Report: Cheney 'Furious' that Bush Wouldn't Pardon Scooter Libby
Former President George W. Bush refused to pardon former vice-presidential aide I. Lewis "Scooter" Libby as he was set to leave office, despite a last-gasp plea by his No. 2, Dick Cheney.
Cheney "repeatedly pressed" Bush to pardon Libby, and was "furious" when the president refused, according to unnamed sources quoted by the New York Daily News.
"He went to the mat and came back and back and back at Bush," a source told the Daily News. "He was still trying the day before Obama was sworn in."
It was more than five years ago, in July 2003, when Libby confirmed for Matthew Cooper of Time magazine and disclosed to Judith Miller of The New York Times the classified fact that the wife of retired U.S. ambassador Joseph C. Wilson IV, who was known as Valerie Plame, "worked at the CIA," according to prosecutors.
Libby then spoke to FBI agents about what he said, allegedly lying under oath. Barton Gellman, The Washington Post reporter who penned a book on Cheney entitled "Angler," (Post series) wrote:
At least four people told reporters about Valerie Plame's CIA employment: Karl Rove, Ari Fleischer, Richard Armitage, and Scooter Libby. The first three told enough of the truth under oath, and soon enough, to avoid indictment. Libby, among the most cautious of men, did not. On October 14 and November 26, 2003, he crossed a point of no return. He lied to the FBI about what he knew, how he learned it, and what he told reporters.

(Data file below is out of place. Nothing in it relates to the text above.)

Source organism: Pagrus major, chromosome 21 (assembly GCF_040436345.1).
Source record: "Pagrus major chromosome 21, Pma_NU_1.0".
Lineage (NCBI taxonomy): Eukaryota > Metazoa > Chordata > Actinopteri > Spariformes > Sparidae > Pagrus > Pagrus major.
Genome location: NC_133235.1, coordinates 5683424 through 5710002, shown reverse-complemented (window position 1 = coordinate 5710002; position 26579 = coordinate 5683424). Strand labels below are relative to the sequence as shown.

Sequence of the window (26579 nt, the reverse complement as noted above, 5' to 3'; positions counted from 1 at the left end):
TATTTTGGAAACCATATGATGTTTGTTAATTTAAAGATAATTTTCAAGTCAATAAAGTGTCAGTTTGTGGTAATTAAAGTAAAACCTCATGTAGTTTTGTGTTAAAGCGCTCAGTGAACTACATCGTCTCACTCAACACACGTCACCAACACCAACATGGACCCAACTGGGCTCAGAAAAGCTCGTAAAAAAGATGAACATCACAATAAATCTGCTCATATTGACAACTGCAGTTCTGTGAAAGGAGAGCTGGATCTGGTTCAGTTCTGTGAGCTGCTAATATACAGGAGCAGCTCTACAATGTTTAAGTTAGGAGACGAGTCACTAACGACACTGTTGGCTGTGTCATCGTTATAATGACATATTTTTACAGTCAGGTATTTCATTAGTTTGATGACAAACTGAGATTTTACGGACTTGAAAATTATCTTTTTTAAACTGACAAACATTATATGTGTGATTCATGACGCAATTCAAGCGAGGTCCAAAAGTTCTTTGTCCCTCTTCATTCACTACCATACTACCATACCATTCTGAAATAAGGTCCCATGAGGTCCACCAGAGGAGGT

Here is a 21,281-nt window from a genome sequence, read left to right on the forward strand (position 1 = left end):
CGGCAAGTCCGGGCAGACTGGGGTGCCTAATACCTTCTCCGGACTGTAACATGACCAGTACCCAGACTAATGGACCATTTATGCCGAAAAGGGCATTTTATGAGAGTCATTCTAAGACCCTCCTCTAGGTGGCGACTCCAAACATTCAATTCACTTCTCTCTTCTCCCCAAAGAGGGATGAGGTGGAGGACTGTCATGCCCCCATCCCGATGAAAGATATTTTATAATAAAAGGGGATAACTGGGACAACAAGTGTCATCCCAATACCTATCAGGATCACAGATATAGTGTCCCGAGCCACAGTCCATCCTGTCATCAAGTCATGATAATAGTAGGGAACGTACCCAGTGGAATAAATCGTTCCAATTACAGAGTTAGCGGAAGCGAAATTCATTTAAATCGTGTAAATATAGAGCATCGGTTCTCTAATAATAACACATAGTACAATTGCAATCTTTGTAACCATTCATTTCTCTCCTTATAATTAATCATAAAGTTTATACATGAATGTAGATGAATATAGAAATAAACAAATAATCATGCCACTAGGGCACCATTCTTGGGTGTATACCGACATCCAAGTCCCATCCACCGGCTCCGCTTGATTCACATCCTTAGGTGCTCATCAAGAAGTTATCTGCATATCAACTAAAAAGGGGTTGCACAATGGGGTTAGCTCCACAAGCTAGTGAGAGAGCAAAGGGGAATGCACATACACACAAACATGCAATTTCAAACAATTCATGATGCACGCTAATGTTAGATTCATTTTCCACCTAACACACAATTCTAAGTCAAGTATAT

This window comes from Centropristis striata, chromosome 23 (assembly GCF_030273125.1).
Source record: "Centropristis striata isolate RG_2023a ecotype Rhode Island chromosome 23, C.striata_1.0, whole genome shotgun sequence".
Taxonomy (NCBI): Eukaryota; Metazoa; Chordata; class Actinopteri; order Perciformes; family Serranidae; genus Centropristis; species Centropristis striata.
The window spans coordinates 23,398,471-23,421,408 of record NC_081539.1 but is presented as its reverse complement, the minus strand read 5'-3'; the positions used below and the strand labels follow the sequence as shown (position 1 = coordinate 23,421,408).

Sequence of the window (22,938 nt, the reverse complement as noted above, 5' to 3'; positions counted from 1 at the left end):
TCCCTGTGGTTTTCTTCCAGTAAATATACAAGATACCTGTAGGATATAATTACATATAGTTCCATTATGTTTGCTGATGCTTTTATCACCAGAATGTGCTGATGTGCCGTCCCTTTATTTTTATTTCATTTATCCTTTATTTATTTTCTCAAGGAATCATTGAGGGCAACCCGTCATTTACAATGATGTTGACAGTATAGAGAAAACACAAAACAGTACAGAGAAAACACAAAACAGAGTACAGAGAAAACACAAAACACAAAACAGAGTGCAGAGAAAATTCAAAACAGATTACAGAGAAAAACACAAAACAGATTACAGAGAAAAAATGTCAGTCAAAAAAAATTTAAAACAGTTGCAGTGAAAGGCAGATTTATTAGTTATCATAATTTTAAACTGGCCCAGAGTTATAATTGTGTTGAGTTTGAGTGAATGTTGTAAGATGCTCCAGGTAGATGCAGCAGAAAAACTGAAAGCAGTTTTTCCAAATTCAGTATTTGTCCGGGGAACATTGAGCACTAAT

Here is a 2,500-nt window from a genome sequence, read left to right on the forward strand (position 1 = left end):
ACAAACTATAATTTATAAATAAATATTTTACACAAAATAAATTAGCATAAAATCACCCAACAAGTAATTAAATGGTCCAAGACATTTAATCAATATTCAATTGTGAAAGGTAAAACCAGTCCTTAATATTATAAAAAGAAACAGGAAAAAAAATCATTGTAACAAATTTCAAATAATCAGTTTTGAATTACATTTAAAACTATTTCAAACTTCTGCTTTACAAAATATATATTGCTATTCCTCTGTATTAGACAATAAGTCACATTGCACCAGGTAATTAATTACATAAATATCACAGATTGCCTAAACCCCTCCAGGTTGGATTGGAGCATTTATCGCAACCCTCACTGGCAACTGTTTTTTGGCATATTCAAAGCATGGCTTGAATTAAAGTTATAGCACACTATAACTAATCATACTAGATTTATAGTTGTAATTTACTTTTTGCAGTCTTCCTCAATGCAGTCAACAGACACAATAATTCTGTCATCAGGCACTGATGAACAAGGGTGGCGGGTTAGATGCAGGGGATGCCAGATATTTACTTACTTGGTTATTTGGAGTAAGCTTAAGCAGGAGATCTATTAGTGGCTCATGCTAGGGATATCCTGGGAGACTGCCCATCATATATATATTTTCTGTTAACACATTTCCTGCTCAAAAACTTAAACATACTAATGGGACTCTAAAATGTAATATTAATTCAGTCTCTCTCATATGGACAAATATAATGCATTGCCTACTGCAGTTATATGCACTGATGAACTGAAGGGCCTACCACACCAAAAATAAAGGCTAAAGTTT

Libby was formally charged in federal court in October 2005, resigned and convicted in March 2007 of four counts of perjury, obstruction of justice and lying to the FBI. He dropped his appeals a few months later, citing "personal costs," and was barred from practicing law in the District of Columbia in March 2008.
Libby's 30-month prison sentence was commuted by Bush but his conviction stood (Bush didn't rule out later pardoning Libby). At the time, Cheney said he agreed with Bush's actions: "I thought the president handled it right," he said during an interview with CBS Radio. "I supported his decision." Still, Libby's departure from the White House left a noticeable hole, Gellman wrote:
Libby's loss deprived Cheney of his most capable and experienced adviser, his regular stand-in and the overseer of meticulous preparations for nearly everything Cheney did in government. Colleagues said (David S.) Addington, who became chief of staff, was a match for Libby in bureaucratic combat but not in breadth of knowledge or managerial skill. Nor could Addington replace himself as the Bush administration's alpha lawyer.
By Derek Kravitz |
February 17, 2009; 12:37 PM ET
The Bush-Cheney Legacy
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